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Jacket Required?

c
Cincim Sep 19, 2012 10:26 AM

Headed to Montreal tomorrow and have reservations at Venti, 400 Coups, and Chien Fumant. Do restaurants in Montreal require a jacket for men? I've looked on websites but nothing indicates required formal attire.

  1. s
    Shattered Sep 20, 2012 06:33 PM

    With respect, I have to wonder where you are from, Cincim. I've never heard of such a thing outside of army messes and private clubs anywhere in my life. (And in Montreal, I've worked in offices where people could wear Habs jerseys and sweats any day of the week, lol)

    If you want something where formal is in the majority, though, Moishe's fits the bill, or The Keg at Place Ville Marie.

    5 Replies
    1. re: Shattered
      cherylmtl Sep 20, 2012 06:44 PM

      It's not uncommon in many cities to require jackets at higher-end restaurants - thankfully, this is becoming a thing of the past, but I have been to more than one restaurant (not in Montreal) that definitely required it. I believe the Beaver Club used to require them at one time, but I could be wrong.

      1. re: Shattered
        f
        Fintastic Sep 20, 2012 07:29 PM

        There are certainly places. Even in rather relaxed regions like Napa Valley there are a few restaurants that (used to/?) require jackets (I.e. etoile, French laundry, la Toque, etc).

        1. re: Fintastic
          i
          InterFoodie Sep 22, 2012 08:51 AM

          In higher end establishments in Europe a jacket & tie is still required.

          Across North America not so much, although there are still a few.

          I believe that one needs not to dress up for a great meal, but whens it’s the policy I’m perfectly fine with it.

          Several places in Montreal use to practice this policy. The Ritz Carlton had a strict rule and once refused entry to Mick Jagger and the Rolling Stones, because they weren’t wearing jacket & tie, even though they had rented a whole floor. They returned properly attired and were welcomed. They use to have jackets and ties on hand to offer, which were quite atrocious!

          I know I am probably going against the trend, but I think It actually raises the tone of the evening, dressing up and making a nice meal a special occasion.

          IMHO It’s much more pleasant to glance across a room and see people well-dressed enjoying their selves, than people in shorts, t-shirts and flip-flops.

          1. re: Fintastic
            s
            Shattered Sep 22, 2012 01:01 PM

            @Cheryl: I think you're right about Beaver Club, jackets may still be required.

            @Fintastic: Um, doesn't French Laundry have 3 or 4 Michelin stars?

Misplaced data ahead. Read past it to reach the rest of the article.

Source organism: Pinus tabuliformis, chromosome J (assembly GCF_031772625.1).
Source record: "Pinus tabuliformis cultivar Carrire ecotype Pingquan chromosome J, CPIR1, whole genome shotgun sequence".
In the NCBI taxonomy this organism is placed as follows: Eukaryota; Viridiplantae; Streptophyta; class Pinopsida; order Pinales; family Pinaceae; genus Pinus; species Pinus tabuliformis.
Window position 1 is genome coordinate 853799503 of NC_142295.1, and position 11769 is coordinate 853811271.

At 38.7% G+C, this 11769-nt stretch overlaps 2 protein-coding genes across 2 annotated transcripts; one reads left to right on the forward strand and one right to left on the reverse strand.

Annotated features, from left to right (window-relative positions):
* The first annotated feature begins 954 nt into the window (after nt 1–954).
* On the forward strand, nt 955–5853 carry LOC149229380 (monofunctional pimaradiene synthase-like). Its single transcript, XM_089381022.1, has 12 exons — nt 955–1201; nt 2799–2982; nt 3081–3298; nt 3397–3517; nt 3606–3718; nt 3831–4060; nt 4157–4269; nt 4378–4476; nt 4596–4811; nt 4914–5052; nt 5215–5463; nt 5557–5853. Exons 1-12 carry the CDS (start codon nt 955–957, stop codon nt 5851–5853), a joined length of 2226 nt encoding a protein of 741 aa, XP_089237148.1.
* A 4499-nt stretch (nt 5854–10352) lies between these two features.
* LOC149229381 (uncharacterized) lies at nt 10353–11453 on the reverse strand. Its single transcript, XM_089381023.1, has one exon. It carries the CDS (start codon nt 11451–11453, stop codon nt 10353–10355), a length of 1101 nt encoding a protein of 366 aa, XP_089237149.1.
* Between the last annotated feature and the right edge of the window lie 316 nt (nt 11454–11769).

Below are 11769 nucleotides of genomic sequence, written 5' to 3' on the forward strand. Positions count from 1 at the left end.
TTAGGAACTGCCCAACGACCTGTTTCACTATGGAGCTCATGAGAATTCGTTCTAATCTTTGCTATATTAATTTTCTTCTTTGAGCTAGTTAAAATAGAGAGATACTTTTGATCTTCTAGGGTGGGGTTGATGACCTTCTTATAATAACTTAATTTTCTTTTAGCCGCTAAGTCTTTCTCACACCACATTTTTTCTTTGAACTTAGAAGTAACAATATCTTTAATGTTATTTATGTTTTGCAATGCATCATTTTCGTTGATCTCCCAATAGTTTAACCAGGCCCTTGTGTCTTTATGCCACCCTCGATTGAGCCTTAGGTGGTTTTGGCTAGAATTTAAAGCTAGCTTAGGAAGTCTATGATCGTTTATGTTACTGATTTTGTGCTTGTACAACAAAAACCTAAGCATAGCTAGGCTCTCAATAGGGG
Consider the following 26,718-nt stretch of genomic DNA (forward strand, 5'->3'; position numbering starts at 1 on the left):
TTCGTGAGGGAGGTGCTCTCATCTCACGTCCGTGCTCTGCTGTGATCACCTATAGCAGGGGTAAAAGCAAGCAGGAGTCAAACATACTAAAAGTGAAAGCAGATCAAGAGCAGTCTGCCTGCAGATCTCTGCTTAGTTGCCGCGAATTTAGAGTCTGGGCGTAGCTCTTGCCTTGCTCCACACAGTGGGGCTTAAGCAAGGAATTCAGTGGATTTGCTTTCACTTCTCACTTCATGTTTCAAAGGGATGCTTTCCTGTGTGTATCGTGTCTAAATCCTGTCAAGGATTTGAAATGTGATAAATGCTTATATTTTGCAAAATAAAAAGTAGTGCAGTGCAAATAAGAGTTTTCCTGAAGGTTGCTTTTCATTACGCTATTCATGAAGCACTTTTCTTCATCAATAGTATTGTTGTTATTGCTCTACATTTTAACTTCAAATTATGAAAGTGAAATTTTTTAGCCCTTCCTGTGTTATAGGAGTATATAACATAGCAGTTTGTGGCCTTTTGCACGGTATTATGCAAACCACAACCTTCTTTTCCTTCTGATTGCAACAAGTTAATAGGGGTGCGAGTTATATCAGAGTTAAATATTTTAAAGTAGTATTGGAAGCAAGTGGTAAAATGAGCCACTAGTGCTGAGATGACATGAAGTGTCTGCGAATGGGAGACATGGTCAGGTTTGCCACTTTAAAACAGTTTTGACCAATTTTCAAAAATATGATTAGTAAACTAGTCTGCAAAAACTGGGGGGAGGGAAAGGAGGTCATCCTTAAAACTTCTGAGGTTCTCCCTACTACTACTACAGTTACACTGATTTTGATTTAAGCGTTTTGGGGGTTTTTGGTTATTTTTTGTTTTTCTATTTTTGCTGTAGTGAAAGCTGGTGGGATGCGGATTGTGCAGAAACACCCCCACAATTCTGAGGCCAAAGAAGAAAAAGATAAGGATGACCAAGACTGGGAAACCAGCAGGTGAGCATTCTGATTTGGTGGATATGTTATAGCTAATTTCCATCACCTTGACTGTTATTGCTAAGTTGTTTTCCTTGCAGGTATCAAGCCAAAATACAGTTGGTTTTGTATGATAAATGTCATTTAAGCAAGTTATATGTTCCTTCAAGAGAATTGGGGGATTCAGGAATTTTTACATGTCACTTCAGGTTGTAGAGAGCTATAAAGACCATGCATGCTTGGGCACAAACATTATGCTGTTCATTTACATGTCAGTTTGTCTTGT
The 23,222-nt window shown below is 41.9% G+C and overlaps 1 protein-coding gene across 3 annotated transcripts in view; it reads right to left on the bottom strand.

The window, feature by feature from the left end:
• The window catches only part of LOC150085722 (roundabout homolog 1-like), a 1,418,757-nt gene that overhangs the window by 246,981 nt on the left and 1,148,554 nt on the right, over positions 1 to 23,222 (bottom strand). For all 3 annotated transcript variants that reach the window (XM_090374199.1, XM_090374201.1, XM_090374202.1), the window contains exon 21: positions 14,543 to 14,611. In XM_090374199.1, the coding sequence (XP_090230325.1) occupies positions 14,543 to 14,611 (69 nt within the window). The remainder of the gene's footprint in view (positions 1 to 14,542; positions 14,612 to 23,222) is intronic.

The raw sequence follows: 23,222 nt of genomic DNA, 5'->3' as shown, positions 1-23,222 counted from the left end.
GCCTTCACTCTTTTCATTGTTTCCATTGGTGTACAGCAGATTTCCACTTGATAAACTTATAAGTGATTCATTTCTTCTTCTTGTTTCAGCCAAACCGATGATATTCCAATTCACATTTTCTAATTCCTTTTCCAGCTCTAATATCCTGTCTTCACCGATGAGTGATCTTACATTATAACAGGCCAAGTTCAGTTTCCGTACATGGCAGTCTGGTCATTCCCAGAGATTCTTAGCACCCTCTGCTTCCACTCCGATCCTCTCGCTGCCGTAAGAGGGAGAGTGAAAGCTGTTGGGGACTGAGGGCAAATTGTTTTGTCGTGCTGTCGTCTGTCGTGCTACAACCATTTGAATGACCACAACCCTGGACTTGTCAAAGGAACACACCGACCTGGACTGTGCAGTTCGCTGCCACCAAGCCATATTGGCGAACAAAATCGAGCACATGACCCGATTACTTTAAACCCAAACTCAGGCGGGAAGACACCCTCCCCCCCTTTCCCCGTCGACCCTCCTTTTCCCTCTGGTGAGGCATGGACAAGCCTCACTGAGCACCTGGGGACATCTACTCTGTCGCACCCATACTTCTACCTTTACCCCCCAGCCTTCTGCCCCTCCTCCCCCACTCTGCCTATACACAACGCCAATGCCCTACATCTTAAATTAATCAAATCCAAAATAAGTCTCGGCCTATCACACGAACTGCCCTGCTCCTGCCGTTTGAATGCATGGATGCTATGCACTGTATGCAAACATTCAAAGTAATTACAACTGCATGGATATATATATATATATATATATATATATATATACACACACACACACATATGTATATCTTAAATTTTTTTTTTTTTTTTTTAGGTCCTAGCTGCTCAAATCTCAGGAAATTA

@InterFoodie: Trust me, I'm with you on shorts and sandles.

            1. re: Shattered
              f
              Fintastic Sep 22, 2012 01:14 PM

              The culinary region of Napa was established, in many ways, as a response to East Coast commercialism and French-wine snobbery. French Laundry has the maximum 3 stars, but doesn't define the region (as much as it has tried). That is to say that there are plenty of places that still require men to wear jackets, even in places as subdued as Napa. Montreal I think is rather unique in that restaurants here which might receive Michelin stars if the Red Guide reviewed Canada do not seem to carry a similar formality. I've not worn a jacket to dinner at Toque, for example, and have still felt appropriate.

        2. TheSnowpea Sep 20, 2012 05:46 PM

          No, most places here are informal... you can show up in jeans and nice shirt and good shoes and not be turned away... (but my personal philosophy is more along the lines that each day is special so why not dress up for it! :)

          2 Replies
          1. re: TheSnowpea
            j
            johnnyboy Sep 21, 2012 07:50 AM

            I remember my entire family getting turned away from dinner at Les Filles du Roy because I wasn't wearing a jacket. I was 7 at the time... That was about 40 years ago, I assume they have changed their cretinous policy by now. Not that anyone seems to go there anymore...

            1. re: johnnyboy
              f
              Fintastic Sep 21, 2012 10:42 PM

              Any restaurant at which the waiters are required to dress in 18th century garb shouldn't require their clientèle to arrive in 20th century eveningwear.

          2. f
            Fintastic Sep 20, 2012 07:32 AM

            I actually can't think of a (public) restaurant in Montreal at which a jacket is required. At (Osteria?) Venti and 400 Coups you could feel comfortable wearing more formal attire or not. At Chien Fumant, however, I think I'd feel a bit awkward in formal dress.

            3 Replies
            1. re: Fintastic
              g
              Gloriaa Sep 20, 2012 02:10 PM

              I've only heard scathing reviews of venti please let us know if it has improved. Enjoy!

              1. re: Gloriaa
                g
                Glaff Sep 20, 2012 02:40 PM

                Don't know where you saw that... but, IMO, it's one of the best italian restaurant in town...

                1. re: Glaff
                  f
                  Fintastic Sep 20, 2012 04:54 PM

                  Ya, that is strange. I've only read good things. However, I should note that the last 2 times I recommended Venti (for those keeping track), I meant to recommend Gaziella. Apparently my brain has assimilated the two...

            2. p
              PhilTG84 Sep 19, 2012 10:36 AM

              No. People here dress trendy/chique and often don't have jackets

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